This call-out taboo is even brainwashed into nursing students. To call out from clinical is to shoot yourself financially in the foot—students are sometimes threatened with having to personally pay the clinical instructor ($50/hr I have heard quoted) to come in on a non-scheduled clinical day to oversee your make up. As if. Or sometimes they’ll give you an ungodly amount of ridiculous busy work to do to make up the hours. And so students just come to clinical sick hoping they can just make it through the eight- (sometimes twelve-) hour shift. We are breeding the next generation of nurses with cover-your-ass-itis.

I was sick a few months ago. And I don’t get sick often, but I really felt like death warmed over. I went to my primary, who gave me a note stating that I needed to stay home (his exact words were “you shouldn’t be in anyone’s ICU like this”). I called the big cheese to let him know (and way before the two hours notice we’re required to give when we call out—I wanted to give him as much notice as possible to find someone else to come in).  I was told that even though I had a doctor’s note it would still be “an incident.” I stayed home anyway.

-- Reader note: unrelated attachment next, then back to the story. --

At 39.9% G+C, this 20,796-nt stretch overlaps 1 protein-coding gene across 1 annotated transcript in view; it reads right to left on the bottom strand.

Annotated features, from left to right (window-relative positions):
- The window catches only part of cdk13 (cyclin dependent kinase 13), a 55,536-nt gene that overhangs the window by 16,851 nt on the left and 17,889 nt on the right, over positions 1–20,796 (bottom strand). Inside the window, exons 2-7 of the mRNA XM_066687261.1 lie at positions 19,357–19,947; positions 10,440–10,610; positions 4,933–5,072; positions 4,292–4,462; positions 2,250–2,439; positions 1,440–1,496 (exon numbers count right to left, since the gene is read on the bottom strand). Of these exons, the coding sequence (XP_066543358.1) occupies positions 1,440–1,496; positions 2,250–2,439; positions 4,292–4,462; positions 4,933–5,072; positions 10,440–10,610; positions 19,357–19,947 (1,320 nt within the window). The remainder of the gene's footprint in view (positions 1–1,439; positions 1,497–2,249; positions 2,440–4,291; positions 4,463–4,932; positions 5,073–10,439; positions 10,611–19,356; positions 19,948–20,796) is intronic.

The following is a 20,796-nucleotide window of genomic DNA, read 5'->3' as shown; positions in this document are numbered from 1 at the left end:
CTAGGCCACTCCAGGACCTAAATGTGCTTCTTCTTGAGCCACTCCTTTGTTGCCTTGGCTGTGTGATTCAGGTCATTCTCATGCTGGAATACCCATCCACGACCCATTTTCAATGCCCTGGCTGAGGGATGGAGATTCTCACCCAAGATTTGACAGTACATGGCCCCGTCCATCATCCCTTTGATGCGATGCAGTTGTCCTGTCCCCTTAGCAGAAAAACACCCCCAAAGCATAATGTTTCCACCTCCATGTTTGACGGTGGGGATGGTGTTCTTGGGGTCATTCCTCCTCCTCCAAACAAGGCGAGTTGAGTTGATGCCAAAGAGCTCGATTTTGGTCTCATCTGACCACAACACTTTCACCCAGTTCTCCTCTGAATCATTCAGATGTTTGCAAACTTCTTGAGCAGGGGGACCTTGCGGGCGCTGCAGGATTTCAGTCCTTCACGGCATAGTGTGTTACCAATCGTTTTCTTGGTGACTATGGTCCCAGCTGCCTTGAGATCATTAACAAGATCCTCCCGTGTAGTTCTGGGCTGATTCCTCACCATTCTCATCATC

Would you???

For more insight on the subject, check out Terri Polick’s post, Presenteeism: Why Nurses Don’t Call Out Sick and @TorontoEmerg‘s How Hospitals Punish Nurses for Being Sick.

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Posted in Health Care, Nursing, Pet Peeves and Rants | Tagged: , , , , , , | 7 Comments »

Insights in Nursing Podcast, Episode 14

Posted by isntshelovlei on September 17, 2010

Yet again we have more doctors voicing their “concerns” about the apparently very intimidating “Doctor Nurses” (*enter scary music*). Le sigh. I plan to eventually pursue my DNP. Do I plan to have my patients address me as “Dr. IsntSheLovlei?”—absolutely not. I am however, likely to display my shiny new credentials on my letterhead, my lab coat that I’ll sling over the back of my chair (as if I would ever really wear one of those things), or perhaps even on a paperweight on my desk.